Virtual knots and arrow diagrams

 Another related direction of my resarch stems from the fact that not all diagrams which look like Gauss diagrams are realizable. This became the starting point of a new, now flourishing theory of “virtual knots”. Together with L. Kauffman, we were the first ones to establish the basics of this theory in 1998. It remains extremely popular and we continue to work in this direction.

 Another abstract relative of Gauss diagrams, which I introduced in 2000 — socalled algebra of arrow diagrams — turned out to be related to several other fields, in particular Hopf bialgebras, and deformation quantization. The corresponding $6T$relations often reappear in various settings. Arrow diagrams also present an ongoing direction of my research.
Finite type invariants of 3manifolds

 Around 2000, there appeared several alternative theories of finite type invariants of 3manifolds, based on 4 or 5 different approaches. Jointly with S. Garoufalidis and M. Goussarov (and independently K. Habiro), we developed a new technique — surgery along trivalent graphs, which are now known as claspres or clovers. Using claspers, we managed to unify all known theories of finite type invariants of 3manifolds and to show their equivalence.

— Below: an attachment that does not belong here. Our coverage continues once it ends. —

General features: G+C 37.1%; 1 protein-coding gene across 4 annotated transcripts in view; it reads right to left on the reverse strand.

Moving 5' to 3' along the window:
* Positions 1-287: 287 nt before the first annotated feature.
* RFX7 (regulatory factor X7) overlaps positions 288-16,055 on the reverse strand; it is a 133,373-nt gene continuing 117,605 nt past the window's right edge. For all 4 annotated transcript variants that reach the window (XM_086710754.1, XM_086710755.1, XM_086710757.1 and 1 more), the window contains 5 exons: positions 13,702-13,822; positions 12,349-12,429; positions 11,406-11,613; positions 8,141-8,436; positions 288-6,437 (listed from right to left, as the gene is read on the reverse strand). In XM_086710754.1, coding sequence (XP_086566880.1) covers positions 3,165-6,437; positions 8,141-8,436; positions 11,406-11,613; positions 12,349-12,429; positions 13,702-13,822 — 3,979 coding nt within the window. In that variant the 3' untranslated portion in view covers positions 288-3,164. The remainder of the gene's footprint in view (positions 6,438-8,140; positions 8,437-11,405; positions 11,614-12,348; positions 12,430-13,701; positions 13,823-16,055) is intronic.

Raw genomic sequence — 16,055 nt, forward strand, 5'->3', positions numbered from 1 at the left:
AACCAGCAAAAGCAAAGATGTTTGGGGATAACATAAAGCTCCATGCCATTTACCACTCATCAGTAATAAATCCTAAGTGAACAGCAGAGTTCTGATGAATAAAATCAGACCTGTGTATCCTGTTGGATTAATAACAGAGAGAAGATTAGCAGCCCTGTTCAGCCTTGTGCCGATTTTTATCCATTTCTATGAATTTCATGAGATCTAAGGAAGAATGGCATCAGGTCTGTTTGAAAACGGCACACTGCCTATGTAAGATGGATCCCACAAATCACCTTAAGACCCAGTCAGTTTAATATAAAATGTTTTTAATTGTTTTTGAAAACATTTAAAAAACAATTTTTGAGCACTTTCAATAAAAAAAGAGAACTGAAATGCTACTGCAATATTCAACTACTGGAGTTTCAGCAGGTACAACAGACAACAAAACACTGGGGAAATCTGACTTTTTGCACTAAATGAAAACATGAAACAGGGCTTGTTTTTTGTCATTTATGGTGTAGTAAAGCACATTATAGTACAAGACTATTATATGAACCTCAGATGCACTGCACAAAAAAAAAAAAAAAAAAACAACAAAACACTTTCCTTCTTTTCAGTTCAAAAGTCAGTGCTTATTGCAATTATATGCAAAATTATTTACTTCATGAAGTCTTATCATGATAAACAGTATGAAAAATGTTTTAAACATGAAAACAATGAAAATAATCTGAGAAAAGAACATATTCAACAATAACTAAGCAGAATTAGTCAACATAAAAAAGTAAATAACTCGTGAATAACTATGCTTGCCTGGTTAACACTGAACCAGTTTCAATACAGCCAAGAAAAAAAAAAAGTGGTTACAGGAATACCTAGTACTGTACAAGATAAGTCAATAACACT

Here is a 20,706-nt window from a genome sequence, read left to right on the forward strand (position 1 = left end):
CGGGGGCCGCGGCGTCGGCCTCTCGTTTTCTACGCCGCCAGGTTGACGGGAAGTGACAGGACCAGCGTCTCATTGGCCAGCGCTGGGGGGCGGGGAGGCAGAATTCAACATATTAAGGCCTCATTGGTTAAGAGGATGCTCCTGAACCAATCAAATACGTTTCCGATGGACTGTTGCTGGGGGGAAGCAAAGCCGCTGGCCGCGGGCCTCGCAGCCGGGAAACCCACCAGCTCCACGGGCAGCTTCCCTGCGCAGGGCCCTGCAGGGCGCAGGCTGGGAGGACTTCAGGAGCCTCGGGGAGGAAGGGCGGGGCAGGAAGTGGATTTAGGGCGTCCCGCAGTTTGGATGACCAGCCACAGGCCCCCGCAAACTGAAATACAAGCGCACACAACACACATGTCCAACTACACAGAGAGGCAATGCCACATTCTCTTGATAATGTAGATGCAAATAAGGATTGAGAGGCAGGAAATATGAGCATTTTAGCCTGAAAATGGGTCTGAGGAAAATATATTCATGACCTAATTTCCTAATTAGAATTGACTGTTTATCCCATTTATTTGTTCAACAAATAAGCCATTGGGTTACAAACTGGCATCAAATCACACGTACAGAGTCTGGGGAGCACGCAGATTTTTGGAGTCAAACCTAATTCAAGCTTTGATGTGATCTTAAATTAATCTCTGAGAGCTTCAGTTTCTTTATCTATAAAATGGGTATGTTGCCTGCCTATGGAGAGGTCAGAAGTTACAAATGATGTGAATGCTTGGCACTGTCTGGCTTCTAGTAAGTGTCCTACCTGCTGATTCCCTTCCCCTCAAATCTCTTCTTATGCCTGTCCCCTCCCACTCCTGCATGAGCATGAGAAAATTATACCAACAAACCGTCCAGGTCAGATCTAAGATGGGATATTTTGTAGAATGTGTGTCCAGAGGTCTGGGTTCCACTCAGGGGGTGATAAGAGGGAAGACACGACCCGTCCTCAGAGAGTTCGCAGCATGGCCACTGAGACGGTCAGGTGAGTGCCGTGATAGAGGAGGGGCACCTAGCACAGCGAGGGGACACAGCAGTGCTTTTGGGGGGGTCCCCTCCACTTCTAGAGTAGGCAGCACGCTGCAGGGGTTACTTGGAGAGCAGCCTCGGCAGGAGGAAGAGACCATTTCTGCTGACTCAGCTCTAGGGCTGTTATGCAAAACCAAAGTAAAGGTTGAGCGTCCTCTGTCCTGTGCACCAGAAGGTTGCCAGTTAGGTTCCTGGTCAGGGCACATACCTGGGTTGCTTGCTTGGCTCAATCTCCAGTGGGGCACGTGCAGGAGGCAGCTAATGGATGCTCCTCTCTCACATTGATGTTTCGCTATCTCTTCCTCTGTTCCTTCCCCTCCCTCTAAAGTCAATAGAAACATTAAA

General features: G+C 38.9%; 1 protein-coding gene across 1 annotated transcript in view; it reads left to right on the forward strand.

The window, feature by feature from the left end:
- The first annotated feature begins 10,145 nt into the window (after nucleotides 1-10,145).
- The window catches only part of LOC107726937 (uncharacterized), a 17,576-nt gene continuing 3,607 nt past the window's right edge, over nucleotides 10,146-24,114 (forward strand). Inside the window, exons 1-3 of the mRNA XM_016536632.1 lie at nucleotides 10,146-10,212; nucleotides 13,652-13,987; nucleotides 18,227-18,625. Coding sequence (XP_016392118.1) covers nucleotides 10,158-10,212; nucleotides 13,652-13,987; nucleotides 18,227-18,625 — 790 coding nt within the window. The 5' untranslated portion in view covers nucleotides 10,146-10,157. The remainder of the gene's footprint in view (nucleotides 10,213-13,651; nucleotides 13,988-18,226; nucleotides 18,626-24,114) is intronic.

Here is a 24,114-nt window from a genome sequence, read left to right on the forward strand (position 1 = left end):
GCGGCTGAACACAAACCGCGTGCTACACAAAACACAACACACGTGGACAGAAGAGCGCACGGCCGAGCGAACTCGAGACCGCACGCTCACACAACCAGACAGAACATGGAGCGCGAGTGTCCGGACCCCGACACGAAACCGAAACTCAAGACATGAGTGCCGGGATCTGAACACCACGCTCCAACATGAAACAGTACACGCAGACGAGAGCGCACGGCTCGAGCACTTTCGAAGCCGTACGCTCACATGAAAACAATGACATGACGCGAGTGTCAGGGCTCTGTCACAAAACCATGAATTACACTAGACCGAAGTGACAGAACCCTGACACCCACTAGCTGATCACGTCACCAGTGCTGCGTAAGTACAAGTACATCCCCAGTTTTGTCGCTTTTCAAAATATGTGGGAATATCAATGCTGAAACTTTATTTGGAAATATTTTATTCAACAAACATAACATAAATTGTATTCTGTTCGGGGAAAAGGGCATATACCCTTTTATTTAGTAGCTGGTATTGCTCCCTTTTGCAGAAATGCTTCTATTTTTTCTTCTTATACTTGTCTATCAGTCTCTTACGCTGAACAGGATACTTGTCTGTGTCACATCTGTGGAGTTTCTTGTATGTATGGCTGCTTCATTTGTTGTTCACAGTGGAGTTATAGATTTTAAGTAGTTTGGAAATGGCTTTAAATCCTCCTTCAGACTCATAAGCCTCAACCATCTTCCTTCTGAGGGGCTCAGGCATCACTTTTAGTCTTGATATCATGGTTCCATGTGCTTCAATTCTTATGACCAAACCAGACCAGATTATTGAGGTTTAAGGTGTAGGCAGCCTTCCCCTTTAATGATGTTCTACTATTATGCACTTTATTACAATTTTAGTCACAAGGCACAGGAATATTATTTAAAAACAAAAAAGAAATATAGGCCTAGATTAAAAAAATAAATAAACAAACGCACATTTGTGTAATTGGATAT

While theories of FTI of manifolds are numerous, explicit examples are few — only in the lowest degrees — and effective ways to compute them, as well and an understanding of their topological meaning, are missing. Other approaches, such as the LMO invariant, the Aarhus integral, or perturbative invariants, use either the Kontsevich integral, or integrals over configuration spaces, so are not wellsuited for this purpose. A new approach which we currently develop with S. Matveev is meant to fill this void. Instead of a computation of complicated configuration spaces integrals related to graphs, we use a combinatorial count of certain maps of trivalent graphs to a Gauss diagram of the surgery link. This approach is based on a Gauss diagrams technique, see above.
Cubic complexes and finite type invariants